From the gruff service to its bare-bones décor, an Old World aura permeates this spare temple of meat, where everything is kosher from the sausage casings to the turkeys in the open freezers. The house-made salamis come in three sizes—small, medium, and large—and the flavor of the aged, hard variety is concentrated, zingy, and lightly garlicky. Rumor has it that meat-loving pilgrims come from as far away as Israel to sample Romanian’s fare, and the owners claim that hard-salami zealots have on occasion bought out the store’s entire stock. We think the pastrami, which is lean yet rich and peppery, may be the best in the city. 7200 N. Clark St.; 773-761-4141

Owner George Nottoli’s grandfather started out in 1947 selling sausages from a truck on Chicago’s West Side, and the small Italian store that bears his name has been a neighborhood institution since 1971. The customers, who are on a first-name basis with Nottoli the Younger and with one another, depend on the deli counter’s fantastic sandwiches and homey pasta sauces. But the shop’s claim to fame is its small selection of exceptional Italian sausages in six varieties—four kinds of mild, hot, and extra hot—which Nottoli still makes the way his grandfather did, though today in huge volume, up to 3,000 pounds a day during the busy summer season. The northern Italian–style mild garlic sausage—delicious and beautifully fresh—is itself worth the trip. “We’re picky about the quality of our meat and we take the time to trim it well,” says Nottoli. The store also carries hard-to-find prosciutto ends for flavoring sauces and soups. 7652 W. Belmont Ave.; 773-589-1010, www.nottoli.com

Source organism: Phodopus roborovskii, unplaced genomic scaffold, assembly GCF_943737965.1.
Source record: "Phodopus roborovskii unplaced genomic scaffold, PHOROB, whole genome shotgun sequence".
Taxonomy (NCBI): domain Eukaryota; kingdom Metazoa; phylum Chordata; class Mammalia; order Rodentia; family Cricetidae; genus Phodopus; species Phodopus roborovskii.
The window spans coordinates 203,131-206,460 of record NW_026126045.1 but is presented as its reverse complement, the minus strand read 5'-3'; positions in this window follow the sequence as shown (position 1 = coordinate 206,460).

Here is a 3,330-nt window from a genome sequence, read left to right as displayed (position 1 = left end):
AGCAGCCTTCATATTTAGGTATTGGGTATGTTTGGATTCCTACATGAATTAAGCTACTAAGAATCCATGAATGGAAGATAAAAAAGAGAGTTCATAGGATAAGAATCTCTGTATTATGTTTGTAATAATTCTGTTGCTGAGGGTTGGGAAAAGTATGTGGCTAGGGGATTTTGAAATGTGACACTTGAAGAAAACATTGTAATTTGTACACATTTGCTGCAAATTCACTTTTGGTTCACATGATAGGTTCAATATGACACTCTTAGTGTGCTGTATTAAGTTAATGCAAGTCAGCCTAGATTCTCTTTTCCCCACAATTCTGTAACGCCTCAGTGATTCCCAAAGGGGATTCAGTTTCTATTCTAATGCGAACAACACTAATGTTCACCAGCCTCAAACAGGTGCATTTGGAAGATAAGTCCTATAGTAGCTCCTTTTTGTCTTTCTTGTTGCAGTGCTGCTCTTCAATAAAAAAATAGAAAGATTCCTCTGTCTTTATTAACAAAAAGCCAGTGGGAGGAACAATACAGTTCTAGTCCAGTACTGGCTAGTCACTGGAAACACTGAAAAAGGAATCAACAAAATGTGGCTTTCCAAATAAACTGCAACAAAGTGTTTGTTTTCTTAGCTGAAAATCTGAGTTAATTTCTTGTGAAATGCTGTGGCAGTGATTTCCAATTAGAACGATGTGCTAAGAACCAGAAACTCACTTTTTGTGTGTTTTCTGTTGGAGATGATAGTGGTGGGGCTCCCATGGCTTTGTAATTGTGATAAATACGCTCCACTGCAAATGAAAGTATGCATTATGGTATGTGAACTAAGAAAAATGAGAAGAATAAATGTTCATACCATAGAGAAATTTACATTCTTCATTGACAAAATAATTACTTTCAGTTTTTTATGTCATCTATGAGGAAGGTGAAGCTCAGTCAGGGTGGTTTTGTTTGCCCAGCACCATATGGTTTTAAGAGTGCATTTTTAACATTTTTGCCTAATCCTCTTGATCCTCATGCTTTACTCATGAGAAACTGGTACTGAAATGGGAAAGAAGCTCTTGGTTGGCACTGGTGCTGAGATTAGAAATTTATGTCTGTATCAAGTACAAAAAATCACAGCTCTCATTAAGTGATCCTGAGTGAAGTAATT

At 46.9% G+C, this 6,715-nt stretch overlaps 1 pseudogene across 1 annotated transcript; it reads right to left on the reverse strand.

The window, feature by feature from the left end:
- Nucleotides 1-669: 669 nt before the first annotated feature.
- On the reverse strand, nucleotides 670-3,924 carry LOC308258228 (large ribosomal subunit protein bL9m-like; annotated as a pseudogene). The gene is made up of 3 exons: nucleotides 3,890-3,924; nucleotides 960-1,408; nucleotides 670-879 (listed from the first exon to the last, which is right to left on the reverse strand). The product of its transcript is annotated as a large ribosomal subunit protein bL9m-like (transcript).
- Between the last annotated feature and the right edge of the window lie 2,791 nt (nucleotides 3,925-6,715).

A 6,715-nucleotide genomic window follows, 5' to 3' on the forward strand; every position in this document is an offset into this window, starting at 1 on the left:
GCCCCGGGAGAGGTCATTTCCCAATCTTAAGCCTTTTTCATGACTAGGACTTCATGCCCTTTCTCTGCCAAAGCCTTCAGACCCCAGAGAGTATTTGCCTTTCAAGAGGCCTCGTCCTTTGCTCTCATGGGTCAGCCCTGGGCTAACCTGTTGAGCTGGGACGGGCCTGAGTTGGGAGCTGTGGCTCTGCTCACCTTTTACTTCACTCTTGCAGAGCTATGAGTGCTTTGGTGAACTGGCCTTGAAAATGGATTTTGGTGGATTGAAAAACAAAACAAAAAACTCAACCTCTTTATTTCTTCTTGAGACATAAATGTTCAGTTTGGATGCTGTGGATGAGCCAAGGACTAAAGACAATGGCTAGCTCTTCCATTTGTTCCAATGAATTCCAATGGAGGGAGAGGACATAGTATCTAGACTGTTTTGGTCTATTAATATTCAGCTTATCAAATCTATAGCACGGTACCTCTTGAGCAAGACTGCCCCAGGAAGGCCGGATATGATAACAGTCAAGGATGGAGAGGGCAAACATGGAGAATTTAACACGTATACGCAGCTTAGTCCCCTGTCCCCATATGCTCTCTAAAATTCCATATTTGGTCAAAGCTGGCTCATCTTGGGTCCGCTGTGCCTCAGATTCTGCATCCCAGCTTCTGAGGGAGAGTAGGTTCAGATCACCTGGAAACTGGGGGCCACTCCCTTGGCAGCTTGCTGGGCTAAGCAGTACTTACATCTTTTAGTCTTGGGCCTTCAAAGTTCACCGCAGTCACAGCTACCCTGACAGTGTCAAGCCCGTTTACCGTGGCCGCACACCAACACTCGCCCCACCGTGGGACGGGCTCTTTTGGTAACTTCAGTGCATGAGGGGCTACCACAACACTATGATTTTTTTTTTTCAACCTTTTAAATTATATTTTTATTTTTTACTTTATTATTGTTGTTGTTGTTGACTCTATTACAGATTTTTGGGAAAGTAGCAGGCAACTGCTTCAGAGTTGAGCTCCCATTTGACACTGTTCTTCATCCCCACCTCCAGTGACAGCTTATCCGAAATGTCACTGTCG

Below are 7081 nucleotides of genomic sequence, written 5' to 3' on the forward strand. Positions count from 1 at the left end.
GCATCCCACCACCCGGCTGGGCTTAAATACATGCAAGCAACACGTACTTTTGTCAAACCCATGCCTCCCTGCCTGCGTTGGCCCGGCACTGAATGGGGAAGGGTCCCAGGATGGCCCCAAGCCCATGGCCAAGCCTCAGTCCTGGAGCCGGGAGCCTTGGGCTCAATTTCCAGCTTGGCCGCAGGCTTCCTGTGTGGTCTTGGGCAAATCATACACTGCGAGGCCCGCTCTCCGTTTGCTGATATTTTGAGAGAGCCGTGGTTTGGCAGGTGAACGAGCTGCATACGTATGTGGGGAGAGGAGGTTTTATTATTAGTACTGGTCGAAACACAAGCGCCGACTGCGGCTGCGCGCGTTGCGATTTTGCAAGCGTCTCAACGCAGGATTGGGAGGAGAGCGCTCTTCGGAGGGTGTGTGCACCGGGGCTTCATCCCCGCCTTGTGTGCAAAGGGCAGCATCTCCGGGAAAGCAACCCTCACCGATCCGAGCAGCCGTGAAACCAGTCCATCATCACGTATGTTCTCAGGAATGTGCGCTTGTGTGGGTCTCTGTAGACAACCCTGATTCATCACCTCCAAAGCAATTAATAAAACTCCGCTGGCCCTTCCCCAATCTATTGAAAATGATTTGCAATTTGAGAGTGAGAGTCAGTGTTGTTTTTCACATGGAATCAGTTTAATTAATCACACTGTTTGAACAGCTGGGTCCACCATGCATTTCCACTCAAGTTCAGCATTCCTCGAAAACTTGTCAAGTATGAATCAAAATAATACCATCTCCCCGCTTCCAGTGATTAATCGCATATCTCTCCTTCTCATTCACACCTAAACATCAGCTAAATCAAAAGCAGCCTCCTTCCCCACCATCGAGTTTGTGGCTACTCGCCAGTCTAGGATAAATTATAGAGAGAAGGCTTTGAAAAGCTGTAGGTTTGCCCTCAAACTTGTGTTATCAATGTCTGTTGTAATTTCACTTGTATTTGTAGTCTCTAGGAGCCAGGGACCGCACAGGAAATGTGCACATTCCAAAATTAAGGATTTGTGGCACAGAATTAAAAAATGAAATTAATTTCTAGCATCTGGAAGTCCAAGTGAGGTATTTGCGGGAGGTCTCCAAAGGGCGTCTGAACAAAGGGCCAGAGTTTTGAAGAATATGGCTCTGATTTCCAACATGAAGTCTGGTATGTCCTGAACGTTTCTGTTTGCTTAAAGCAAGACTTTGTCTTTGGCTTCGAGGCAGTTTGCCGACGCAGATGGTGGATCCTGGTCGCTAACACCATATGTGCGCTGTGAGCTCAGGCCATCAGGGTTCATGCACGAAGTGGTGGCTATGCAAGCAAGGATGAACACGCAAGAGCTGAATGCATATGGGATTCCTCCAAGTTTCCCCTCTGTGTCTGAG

According to owner Kurt Schmeisser, “guys who grill” are the main clientele at this venerable meatatorium in Niles. Schmeisser’s is old-school to its core: it makes its own sausages—frankfurters, beef sticks, smoked Thuringers, knackwurst—from the trimmings of the prime beef and top-quality pork and veal that are all butchered on premises from hanging sides. Schmeisser, the business’s principal Wurstmacher, learned the trade at the knee of his grandfather, a butcher from Germany who worked in Chicago’s fabled stockyards and opened the store in 1951. In addition to having a gourmet meat counter, Schmeisser’s is also one of the very few places that will still sell you a “half cattle” (i.e., an entire side of beef), butcher it into custom cuts, and package it for freezing. That’s 200 pounds of USDA prime, folks, and it’ll set you back $1,200. During the holidays, the shop brings in succulent organic Hoka turkeys from Waterman, Illinois. 7649 N. Milwaukee Ave., Niles; 847-967-8995